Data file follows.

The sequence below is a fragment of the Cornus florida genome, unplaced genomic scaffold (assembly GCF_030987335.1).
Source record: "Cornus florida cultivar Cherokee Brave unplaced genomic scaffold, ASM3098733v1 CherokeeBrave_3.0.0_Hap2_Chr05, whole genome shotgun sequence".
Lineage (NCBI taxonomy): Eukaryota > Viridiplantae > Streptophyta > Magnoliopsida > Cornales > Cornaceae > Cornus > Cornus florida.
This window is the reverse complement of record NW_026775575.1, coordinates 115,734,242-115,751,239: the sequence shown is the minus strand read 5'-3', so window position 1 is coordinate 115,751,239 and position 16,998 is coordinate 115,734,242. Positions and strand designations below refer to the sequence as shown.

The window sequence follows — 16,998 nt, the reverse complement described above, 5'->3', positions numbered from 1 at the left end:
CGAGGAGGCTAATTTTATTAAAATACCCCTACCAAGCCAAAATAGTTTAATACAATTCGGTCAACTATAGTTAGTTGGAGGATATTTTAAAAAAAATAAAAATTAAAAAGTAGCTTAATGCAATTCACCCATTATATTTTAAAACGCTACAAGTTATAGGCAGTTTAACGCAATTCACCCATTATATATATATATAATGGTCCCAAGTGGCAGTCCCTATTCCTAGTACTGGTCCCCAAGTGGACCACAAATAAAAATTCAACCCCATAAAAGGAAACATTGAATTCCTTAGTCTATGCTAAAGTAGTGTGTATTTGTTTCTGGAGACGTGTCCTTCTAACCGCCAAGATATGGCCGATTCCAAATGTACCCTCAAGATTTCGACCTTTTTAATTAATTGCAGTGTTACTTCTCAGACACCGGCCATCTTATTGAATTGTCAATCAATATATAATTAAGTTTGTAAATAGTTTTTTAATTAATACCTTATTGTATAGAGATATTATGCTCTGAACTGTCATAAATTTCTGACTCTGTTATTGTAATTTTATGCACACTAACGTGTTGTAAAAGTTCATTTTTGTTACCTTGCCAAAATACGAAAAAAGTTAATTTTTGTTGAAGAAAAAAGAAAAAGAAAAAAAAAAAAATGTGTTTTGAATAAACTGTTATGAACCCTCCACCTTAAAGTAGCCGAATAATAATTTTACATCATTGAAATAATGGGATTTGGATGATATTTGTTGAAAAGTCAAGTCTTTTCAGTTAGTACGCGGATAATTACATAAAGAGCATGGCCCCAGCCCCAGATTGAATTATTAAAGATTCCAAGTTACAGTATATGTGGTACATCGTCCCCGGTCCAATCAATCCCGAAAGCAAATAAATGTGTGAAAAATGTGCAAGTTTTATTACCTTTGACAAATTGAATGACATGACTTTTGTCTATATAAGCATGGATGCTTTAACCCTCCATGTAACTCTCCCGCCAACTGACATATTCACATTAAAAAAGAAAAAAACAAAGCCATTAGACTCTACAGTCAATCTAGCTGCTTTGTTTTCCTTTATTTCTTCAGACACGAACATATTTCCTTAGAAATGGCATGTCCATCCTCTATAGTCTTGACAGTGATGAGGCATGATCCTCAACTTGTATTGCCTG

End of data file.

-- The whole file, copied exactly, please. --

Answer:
The sequence below is a fragment of the Cornus florida genome, unplaced genomic scaffold (assembly GCF_030987335.1).
Source record: "Cornus florida cultivar Cherokee Brave unplaced genomic scaffold, ASM3098733v1 CherokeeBrave_3.0.0_Hap2_Chr05, whole genome shotgun sequence".
Lineage (NCBI taxonomy): Eukaryota > Viridiplantae > Streptophyta > Magnoliopsida > Cornales > Cornaceae > Cornus > Cornus florida.
This window is the reverse complement of record NW_026775575.1, coordinates 115,734,242-115,751,239: the sequence shown is the minus strand read 5'-3', so window position 1 is coordinate 115,751,239 and position 16,998 is coordinate 115,734,242. Positions and strand designations below refer to the sequence as shown.

The window sequence follows — 16,998 nt, the reverse complement described above, 5'->3', positions numbered from 1 at the left end:
CGAGGAGGCTAATTTTATTAAAATACCCCTACCAAGCCAAAATAGTTTAATACAATTCGGTCAACTATAGTTAGTTGGAGGATATTTTAAAAAAAATAAAAATTAAAAAGTAGCTTAATGCAATTCACCCATTATATTTTAAAACGCTACAAGTTATAGGCAGTTTAACGCAATTCACCCATTATATATATATATAATGGTCCCAAGTGGCAGTCCCTATTCCTAGTACTGGTCCCCAAGTGGACCACAAATAAAAATTCAACCCCATAAAAGGAAACATTGAATTCCTTAGTCTATGCTAAAGTAGTGTGTATTTGTTTCTGGAGACGTGTCCTTCTAACCGCCAAGATATGGCCGATTCCAAATGTACCCTCAAGATTTCGACCTTTTTAATTAATTGCAGTGTTACTTCTCAGACACCGGCCATCTTATTGAATTGTCAATCAATATATAATTAAGTTTGTAAATAGTTTTTTAATTAATACCTTATTGTATAGAGATATTATGCTCTGAACTGTCATAAATTTCTGACTCTGTTATTGTAATTTTATGCACACTAACGTGTTGTAAAAGTTCATTTTTGTTACCTTGCCAAAATACGAAAAAAGTTAATTTTTGTTGAAGAAAAAAGAAAAAGAAAAAAAAAAAAATGTGTTTTGAATAAACTGTTATGAACCCTCCACCTTAAAGTAGCCGAATAATAATTTTACATCATTGAAATAATGGGATTTGGATGATATTTGTTGAAAAGTCAAGTCTTTTCAGTTAGTACGCGGATAATTACATAAAGAGCATGGCCCCAGCCCCAGATTGAATTATTAAAGATTCCAAGTTACAGTATATGTGGTACATCGTCCCCGGTCCAATCAATCCCGAAAGCAAATAAATGTGTGAAAAATGTGCAAGTTTTATTACCTTTGACAAATTGAATGACATGACTTTTGTCTATATAAGCATGGATGCTTTAACCCTCCATGTAACTCTCCCGCCAACTGACATATTCACATTAAAAAAGAAAAAAACAAAGCCATTAGACTCTACAGTCAATCTAGCTGCTTTGTTTTCCTTTATTTCTTCAGACACGAACATATTTCCTTAGAAATGGCATGTCCATCCTCTATAGTCTTGACAGTGATGAGGCATGATCCTCAACTTGTATTGCCTG